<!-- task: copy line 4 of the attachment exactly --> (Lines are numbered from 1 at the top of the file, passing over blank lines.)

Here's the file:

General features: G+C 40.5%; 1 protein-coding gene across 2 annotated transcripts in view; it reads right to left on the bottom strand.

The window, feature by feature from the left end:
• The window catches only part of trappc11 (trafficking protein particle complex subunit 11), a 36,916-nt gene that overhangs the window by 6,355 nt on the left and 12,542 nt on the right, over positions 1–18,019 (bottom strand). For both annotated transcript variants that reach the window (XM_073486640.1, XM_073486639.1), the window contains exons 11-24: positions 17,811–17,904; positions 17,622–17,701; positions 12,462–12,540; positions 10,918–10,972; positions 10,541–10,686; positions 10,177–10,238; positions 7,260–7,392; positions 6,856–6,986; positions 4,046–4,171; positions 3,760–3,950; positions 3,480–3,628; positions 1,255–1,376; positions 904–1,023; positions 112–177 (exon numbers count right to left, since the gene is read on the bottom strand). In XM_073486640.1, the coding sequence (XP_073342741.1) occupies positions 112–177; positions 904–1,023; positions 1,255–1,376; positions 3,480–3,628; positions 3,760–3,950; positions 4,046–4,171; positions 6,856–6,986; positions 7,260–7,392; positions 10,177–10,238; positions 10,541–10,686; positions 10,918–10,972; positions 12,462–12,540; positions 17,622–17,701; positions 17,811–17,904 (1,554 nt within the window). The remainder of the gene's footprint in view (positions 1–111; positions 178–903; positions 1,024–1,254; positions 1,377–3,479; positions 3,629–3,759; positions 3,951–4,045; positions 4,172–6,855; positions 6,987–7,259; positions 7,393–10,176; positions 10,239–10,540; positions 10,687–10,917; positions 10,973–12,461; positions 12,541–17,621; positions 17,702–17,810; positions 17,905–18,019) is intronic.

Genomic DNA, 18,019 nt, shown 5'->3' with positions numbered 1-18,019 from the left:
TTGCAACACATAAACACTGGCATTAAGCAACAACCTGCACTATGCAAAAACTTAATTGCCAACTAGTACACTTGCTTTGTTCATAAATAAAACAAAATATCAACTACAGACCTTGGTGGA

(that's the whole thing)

Genomic DNA, 18,019 nt, shown 5'->3' with positions numbered 1-18,019 from the left: